12th Man Copyright Lawsuit against Texas A&M

by Travis Normand
January 23, 2017

I first saw this reported by the SETexasRecord.com, but I have since seen it reported by several other media outlets as well.

A book publisher and author, Michael Bynum, (Plaintiffs) have sued the Texas A&M Athletic Department, the 12th Man Foundation, and others, (Defendants) in federal court for what appears to be a claim of copyright infringement. The lawsuit was filed on January 19, 2017.

The Plaintiffs claim that Defendants stole the author’s unpublished biography of E. King Gill, and “copied and distributed it as if it was their own” (see lawsuit paragraph 1). For those who may not be aware, E. King Gill was the student behind Texas A&M’s famous 12th Man tradition.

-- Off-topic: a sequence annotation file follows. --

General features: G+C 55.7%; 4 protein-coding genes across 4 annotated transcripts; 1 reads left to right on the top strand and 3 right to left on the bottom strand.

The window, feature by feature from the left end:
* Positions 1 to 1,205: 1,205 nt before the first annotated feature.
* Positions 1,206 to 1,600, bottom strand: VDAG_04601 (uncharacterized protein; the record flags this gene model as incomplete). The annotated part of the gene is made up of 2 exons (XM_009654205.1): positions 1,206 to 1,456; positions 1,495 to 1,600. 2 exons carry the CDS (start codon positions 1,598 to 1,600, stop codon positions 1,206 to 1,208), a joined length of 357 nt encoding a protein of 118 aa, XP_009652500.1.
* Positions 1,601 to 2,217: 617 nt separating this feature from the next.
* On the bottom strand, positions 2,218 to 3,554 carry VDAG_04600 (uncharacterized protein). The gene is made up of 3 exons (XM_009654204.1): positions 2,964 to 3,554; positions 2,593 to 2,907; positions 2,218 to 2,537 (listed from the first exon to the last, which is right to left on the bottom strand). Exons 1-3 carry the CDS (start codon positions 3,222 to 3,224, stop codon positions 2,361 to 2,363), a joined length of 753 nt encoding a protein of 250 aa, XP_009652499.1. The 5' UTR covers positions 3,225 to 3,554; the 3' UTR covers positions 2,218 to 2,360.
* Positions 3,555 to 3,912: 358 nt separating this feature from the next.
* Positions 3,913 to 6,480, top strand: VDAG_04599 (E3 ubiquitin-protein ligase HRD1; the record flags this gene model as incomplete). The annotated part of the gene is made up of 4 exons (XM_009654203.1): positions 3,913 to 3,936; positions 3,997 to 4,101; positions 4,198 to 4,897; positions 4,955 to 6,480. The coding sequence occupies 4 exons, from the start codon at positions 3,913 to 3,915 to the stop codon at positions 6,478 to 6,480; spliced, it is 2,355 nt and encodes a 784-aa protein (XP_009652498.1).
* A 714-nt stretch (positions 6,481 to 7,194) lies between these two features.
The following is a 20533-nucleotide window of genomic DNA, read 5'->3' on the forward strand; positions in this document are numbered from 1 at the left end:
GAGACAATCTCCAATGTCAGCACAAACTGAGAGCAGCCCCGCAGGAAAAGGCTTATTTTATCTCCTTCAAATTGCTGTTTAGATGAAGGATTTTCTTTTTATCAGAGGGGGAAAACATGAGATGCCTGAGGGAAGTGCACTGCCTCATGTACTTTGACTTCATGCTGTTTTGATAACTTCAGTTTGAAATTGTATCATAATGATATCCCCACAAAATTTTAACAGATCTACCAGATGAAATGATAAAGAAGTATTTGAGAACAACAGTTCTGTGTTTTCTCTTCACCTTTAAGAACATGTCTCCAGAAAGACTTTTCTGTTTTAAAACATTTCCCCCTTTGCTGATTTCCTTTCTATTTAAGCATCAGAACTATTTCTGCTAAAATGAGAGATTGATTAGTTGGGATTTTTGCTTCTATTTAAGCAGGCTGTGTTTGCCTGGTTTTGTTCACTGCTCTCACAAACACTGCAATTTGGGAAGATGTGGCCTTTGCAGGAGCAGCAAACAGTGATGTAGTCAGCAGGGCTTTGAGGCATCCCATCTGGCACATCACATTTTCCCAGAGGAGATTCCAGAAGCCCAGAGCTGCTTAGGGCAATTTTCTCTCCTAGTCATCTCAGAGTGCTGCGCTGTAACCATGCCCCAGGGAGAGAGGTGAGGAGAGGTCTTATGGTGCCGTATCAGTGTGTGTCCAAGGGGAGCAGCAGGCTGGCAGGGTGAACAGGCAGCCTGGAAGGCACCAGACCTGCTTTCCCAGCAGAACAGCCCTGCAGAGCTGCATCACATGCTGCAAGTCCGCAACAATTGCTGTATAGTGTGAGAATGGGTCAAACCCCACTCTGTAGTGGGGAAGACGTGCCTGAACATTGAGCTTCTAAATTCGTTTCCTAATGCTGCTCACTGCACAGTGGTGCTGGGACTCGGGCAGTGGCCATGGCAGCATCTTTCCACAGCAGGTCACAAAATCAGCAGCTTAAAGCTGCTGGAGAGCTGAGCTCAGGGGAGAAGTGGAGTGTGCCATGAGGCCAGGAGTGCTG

Texas A&M has been involved in several lawsuits over the years in order to protect their federal 12th Man trademark. The most prominent of these lawsuits involved the NFL’s Seattle Seahawks and Indianapolis Colts.

In this current lawsuit, Plaintiffs allege that Defendants had received a PDF copy of Bynum’s unpublished book for the limited purpose of fact-checking, locating additional photos, and an option to purchase copies for former students. The lawsuit goes on to allege that one particular Defendant retyped the biography, changed its title, and deleted Bynum’s name before republishing the material (see lawsuit paragraph 4, etc.).

Plaintiffs claim that by “unlawfully copying and publishing the heart of Bynums work . . . Defendants destroyed Plaintiffs’ prospects for a successful print run, and the . . . book remains unpublished to this day” (see lawsuit paragraph 5).